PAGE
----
today announced a powerful computing Grid that aims to bring advanced
methods of breast cancer diagnosis and screening to patients across the
nation, while reducing costs.
Built with open standards, the University of Pennsylvania Grid is a massive
distributed computer that delivers computing resources as a utility-like
service over the Internet. Enabling up to thousands of hospitals to store
mammograms in digital form, the Grid will provide analytical tools that
help physicians diagnose individual cases and identify cancer "clusters" in
the population. It will also give authorized medical personnel
near-instantaneous access to patient records and reduce the need for
expensive film X-rays.
"Once a patient's mammograms are loaded into the system, they can be
evaluated with powerful tools that isolate abnormalities very quickly by
comparing current X-rays with those from previous years," said Dr. Robert
Hollebeek, director of the university's National Scalable Cluster Lab.
"Traditional film X-rays of individual patients are often scattered among
various medical facilities, making them hard to find when needed. This Grid
will help ensure that all of a patient's vital data is provided to
authorized physicians very quickly, efficiently and securely."
Hospitals are connected to the Grid via secure Internet portals that allow
authorized physicians to upload, download and analyze digitized X-ray data.
Advantages of the Grid include:
Fast data retrieval -- authorized physicians have immediate access to
a patient's complete history of mammograms, no matter where or when the
X-rays were taken.
Computer-assisted diagnosis -- X-ray data can be scanned with powerful
software that identifies potential tumors and other problems, helping
physicians diagnose patient illnesses.
Pattern identification -- Sophisticated algorithms can uncover
patterns that appear in the population, such as cancer "clusters," or
abnormal concentrations of the disease in a particular community.
Cost savings -- Each year, the average hospital spends $4 million to
develop X-ray films. Estimates indicate that participation in the Grid will
result in an average yearly cost savings in the millions of dollars.
- Training -- A suite of educational tools will be deployed on the Grid
to help doctors, medical students and interns learn more about breast
cancer and related diseases.
Now in its early stages of deployment, the University of Pennsylvania Grid,
in collaboration with a group from Oak Ridge National Laboratory (ACT at
BWXT), connects hospitals at the University of Pennsylvania, University of
Chicago, University of North Carolina, and the Sunnybrook and Women's
College Hospital in Toronto. It is funded by the National Library of
In the future, the University of Pennsylvania will work to extend the Grid
to additional medical institutions. The design of the system is capable of
serving thousands of hospitals.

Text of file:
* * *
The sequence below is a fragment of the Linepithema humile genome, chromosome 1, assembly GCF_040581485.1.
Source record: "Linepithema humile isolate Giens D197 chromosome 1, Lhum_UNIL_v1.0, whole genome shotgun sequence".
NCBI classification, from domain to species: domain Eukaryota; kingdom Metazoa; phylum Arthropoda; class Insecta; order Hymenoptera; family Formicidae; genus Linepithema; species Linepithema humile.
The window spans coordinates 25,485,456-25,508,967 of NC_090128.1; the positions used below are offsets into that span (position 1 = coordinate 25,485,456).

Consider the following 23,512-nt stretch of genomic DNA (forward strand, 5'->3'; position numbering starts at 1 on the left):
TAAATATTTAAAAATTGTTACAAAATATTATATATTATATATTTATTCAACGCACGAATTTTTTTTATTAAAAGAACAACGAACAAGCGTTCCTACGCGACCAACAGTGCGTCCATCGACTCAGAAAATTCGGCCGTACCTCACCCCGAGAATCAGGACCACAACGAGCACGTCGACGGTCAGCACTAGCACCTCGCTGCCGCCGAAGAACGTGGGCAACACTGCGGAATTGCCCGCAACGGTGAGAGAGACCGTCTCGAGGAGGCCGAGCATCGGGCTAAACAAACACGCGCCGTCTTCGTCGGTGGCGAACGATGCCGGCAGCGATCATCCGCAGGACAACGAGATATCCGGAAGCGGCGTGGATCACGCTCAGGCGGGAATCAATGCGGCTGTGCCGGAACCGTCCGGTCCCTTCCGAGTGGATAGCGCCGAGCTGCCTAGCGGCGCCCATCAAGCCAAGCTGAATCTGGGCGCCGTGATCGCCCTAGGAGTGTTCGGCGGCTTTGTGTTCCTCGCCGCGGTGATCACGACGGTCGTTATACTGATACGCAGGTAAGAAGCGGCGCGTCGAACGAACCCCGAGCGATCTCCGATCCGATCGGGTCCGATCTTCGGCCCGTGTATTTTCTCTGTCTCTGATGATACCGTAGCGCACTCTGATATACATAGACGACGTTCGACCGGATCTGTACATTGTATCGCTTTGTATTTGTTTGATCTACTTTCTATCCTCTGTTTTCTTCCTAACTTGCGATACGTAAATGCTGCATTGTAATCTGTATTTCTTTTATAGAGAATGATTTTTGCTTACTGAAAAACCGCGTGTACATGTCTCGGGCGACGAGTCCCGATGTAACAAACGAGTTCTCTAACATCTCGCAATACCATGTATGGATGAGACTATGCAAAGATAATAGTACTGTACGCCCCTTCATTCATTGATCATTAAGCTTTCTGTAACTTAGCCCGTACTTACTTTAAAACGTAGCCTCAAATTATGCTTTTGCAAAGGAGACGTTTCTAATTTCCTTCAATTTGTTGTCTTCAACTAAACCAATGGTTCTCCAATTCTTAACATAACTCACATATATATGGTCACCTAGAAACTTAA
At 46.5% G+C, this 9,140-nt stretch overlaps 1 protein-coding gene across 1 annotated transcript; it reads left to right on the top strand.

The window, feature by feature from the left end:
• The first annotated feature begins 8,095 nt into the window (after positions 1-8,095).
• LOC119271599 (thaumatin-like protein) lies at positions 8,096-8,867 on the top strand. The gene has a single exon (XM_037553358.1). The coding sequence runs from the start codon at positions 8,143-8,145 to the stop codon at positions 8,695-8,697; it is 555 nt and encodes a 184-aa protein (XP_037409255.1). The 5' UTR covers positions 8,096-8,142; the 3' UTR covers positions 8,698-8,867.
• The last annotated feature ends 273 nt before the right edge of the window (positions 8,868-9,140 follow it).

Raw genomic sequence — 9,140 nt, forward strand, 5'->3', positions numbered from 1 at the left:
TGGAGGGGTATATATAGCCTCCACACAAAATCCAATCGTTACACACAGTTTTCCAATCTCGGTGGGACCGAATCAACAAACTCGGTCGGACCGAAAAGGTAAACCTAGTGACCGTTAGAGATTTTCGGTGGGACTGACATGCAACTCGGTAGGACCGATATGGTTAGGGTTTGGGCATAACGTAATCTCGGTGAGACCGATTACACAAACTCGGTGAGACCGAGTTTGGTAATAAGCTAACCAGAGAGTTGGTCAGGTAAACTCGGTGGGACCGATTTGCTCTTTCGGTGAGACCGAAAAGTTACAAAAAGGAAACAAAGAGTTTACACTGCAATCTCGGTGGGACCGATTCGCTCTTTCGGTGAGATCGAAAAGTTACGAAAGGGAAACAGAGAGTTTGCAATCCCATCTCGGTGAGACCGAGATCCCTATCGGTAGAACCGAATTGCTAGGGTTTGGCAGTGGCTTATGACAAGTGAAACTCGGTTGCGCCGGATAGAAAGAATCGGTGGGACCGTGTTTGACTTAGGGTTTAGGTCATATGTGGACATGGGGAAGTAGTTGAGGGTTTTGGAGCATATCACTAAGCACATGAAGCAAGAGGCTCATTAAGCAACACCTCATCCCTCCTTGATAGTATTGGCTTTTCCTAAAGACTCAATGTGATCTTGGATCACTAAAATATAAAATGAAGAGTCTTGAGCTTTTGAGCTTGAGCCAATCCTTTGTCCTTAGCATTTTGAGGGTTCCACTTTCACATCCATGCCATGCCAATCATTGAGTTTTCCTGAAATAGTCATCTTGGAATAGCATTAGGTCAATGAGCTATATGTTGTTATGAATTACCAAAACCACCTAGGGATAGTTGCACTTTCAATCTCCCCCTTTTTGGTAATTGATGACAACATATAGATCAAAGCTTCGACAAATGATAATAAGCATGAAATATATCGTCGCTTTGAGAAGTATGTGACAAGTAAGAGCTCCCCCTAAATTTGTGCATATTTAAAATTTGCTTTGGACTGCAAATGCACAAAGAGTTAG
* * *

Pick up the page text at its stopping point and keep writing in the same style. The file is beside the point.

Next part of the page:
The Power of IBM eServer
The University of Pennsylvania Grid is built with a three-tier architecture
that leverages the strengths of IBM eServer and open protocols from Globus.
At the user level, each participating hospital is equipped with a portal
consisting of two IBM eServer xSeries systems. One xSeries machine serves
as a temporary repository for the digital data, and the other is a link to
the next generation of the Internet, called Internet2.
Once the data is loaded into the portal, it is transmitted to a
metropolitan hub -- an IBM eServer Cluster 1600 UNIX system. When the Grid
is fully deployed, data from several metropolitan hubs will be funneled to
a high-capacity regional hub, which is now being prototyped with an IBM
eServer 1300 Linux system.
The three-tiered system -- running AIX, Linux and Windows -- illustrates
the inherent heterogeneity of computing Grids.
Teams from the University of Pennsylvania and IBM are partnering to develop
an ultra-high capacity DB2 database to serve as the secure repository for
the digitized X-ray data.
IBM's Grid Leadership
The University of Pennsylvania Grid is the latest in a series of Grid
projects that illustrates IBM's leadership in this space.
Earlier this month, IBM was selected to build the North Carolina
Bioinformatics Grid, which will be developed in collaboration
GlaxoSmithKline Inc., Biogen, the University of North Carolina System, Duke
University and other organizations.
In August, IBM was selected by a consortium of four U.S. research centers
to build the world's most powerful computing Grid, an interconnected series
of Linux clusters capable of processing 13.6 trillion calculations per
second. The Grid system -- known as the Distributed Terascale Facility
(DTF) -- will enable thousands of scientists around the country to share
computing resources over the world's fastest research network in search of
breakthroughs in life sciences, climate modeling and other critical
IBM is also partnering with several centers in the UK National Grid to
provide key technologies and infrastructure for the project, which is
linking a massive network of computers throughout the United Kingdom.
In addition, IBM is building a powerful computing Grid for universities in
Just as electricity is delivered to homes over an electrical grid,
Computing Grids allow geographically distributed organizations to share
applications, data and computing resources. A new model of computing,
Grids are clusters of servers joined together over the Internet, using
protocols provided by the Globus open source community (Globus.org) and
other open technologies, including Linux (R).